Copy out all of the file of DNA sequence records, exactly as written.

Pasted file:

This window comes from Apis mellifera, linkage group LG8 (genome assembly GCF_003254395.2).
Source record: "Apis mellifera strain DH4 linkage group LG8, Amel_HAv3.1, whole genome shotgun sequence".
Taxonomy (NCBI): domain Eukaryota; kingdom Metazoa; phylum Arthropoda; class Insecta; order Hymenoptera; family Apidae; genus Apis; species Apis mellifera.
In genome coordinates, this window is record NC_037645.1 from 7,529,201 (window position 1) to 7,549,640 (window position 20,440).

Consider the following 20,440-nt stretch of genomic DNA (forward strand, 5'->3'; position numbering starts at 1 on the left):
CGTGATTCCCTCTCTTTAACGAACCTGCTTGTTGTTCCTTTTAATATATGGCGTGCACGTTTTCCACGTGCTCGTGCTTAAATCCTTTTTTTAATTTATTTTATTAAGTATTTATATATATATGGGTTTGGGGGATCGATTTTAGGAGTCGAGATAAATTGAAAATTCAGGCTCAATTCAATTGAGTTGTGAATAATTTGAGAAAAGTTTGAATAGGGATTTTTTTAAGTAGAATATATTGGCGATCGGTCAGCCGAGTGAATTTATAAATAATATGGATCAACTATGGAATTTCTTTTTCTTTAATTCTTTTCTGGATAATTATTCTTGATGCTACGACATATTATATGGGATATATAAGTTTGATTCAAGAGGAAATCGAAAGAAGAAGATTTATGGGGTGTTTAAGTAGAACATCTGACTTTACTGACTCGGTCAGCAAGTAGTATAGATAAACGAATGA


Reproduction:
This window comes from Apis mellifera, linkage group LG8 (genome assembly GCF_003254395.2).
Source record: "Apis mellifera strain DH4 linkage group LG8, Amel_HAv3.1, whole genome shotgun sequence".
Taxonomy (NCBI): domain Eukaryota; kingdom Metazoa; phylum Arthropoda; class Insecta; order Hymenoptera; family Apidae; genus Apis; species Apis mellifera.
In genome coordinates, this window is record NC_037645.1 from 7,529,201 (window position 1) to 7,549,640 (window position 20,440).

Consider the following 20,440-nt stretch of genomic DNA (forward strand, 5'->3'; position numbering starts at 1 on the left):
CGTGATTCCCTCTCTTTAACGAACCTGCTTGTTGTTCCTTTTAATATATGGCGTGCACGTTTTCCACGTGCTCGTGCTTAAATCCTTTTTTTAATTTATTTTATTAAGTATTTATATATATATGGGTTTGGGGGATCGATTTTAGGAGTCGAGATAAATTGAAAATTCAGGCTCAATTCAATTGAGTTGTGAATAATTTGAGAAAAGTTTGAATAGGGATTTTTTTAAGTAGAATATATTGGCGATCGGTCAGCCGAGTGAATTTATAAATAATATGGATCAACTATGGAATTTCTTTTTCTTTAATTCTTTTCTGGATAATTATTCTTGATGCTACGACATATTATATGGGATATATAAGTTTGATTCAAGAGGAAATCGAAAGAAGAAGATTTATGGGGTGTTTAAGTAGAACATCTGACTTTACTGACTCGGTCAGCAAGTAGTATAGATAAACGAATGA